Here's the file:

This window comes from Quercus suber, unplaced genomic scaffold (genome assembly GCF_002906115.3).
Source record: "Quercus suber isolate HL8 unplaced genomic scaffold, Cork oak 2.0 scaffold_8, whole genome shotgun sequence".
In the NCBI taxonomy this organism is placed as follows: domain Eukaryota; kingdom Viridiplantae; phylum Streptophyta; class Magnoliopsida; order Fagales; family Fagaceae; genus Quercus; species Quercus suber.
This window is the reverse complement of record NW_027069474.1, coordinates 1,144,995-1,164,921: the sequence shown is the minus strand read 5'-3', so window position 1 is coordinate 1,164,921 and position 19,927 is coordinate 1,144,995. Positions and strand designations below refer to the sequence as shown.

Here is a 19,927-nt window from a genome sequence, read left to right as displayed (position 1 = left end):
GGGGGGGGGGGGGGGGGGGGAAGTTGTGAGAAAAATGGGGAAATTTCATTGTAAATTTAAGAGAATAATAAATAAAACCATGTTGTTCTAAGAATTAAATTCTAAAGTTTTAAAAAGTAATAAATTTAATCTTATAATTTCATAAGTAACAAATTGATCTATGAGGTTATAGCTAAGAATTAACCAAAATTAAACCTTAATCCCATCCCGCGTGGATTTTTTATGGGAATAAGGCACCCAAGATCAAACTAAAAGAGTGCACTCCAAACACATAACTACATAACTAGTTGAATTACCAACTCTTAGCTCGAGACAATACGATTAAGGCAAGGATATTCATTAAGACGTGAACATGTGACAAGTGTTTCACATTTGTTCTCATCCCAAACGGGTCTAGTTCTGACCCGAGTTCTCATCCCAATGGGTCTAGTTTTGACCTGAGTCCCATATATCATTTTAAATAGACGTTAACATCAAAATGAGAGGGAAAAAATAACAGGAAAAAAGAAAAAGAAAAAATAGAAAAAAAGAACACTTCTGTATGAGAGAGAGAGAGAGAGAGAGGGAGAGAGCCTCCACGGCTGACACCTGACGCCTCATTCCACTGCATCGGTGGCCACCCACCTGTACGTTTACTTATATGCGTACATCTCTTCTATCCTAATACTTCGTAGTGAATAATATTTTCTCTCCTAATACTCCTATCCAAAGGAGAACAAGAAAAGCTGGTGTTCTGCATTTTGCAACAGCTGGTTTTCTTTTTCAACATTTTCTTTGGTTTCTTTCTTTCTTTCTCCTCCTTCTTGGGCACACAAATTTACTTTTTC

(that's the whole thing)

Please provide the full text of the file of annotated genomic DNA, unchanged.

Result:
This window comes from Quercus suber, unplaced genomic scaffold (genome assembly GCF_002906115.3).
Source record: "Quercus suber isolate HL8 unplaced genomic scaffold, Cork oak 2.0 scaffold_8, whole genome shotgun sequence".
In the NCBI taxonomy this organism is placed as follows: domain Eukaryota; kingdom Viridiplantae; phylum Streptophyta; class Magnoliopsida; order Fagales; family Fagaceae; genus Quercus; species Quercus suber.
This window is the reverse complement of record NW_027069474.1, coordinates 1,144,995-1,164,921: the sequence shown is the minus strand read 5'-3', so window position 1 is coordinate 1,164,921 and position 19,927 is coordinate 1,144,995. Positions and strand designations below refer to the sequence as shown.

Here is a 19,927-nt window from a genome sequence, read left to right as displayed (position 1 = left end):
GGGGGGGGGGGGGGGGGGGGAAGTTGTGAGAAAAATGGGGAAATTTCATTGTAAATTTAAGAGAATAATAAATAAAACCATGTTGTTCTAAGAATTAAATTCTAAAGTTTTAAAAAGTAATAAATTTAATCTTATAATTTCATAAGTAACAAATTGATCTATGAGGTTATAGCTAAGAATTAACCAAAATTAAACCTTAATCCCATCCCGCGTGGATTTTTTATGGGAATAAGGCACCCAAGATCAAACTAAAAGAGTGCACTCCAAACACATAACTACATAACTAGTTGAATTACCAACTCTTAGCTCGAGACAATACGATTAAGGCAAGGATATTCATTAAGACGTGAACATGTGACAAGTGTTTCACATTTGTTCTCATCCCAAACGGGTCTAGTTCTGACCCGAGTTCTCATCCCAATGGGTCTAGTTTTGACCTGAGTCCCATATATCATTTTAAATAGACGTTAACATCAAAATGAGAGGGAAAAAATAACAGGAAAAAAGAAAAAGAAAAAATAGAAAAAAAGAACACTTCTGTATGAGAGAGAGAGAGAGAGAGAGGGAGAGAGCCTCCACGGCTGACACCTGACGCCTCATTCCACTGCATCGGTGGCCACCCACCTGTACGTTTACTTATATGCGTACATCTCTTCTATCCTAATACTTCGTAGTGAATAATATTTTCTCTCCTAATACTCCTATCCAAAGGAGAACAAGAAAAGCTGGTGTTCTGCATTTTGCAACAGCTGGTTTTCTTTTTCAACATTTTCTTTGGTTTCTTTCTTTCTTTCTCCTCCTTCTTGGGCACACAAATTTACTTTTTC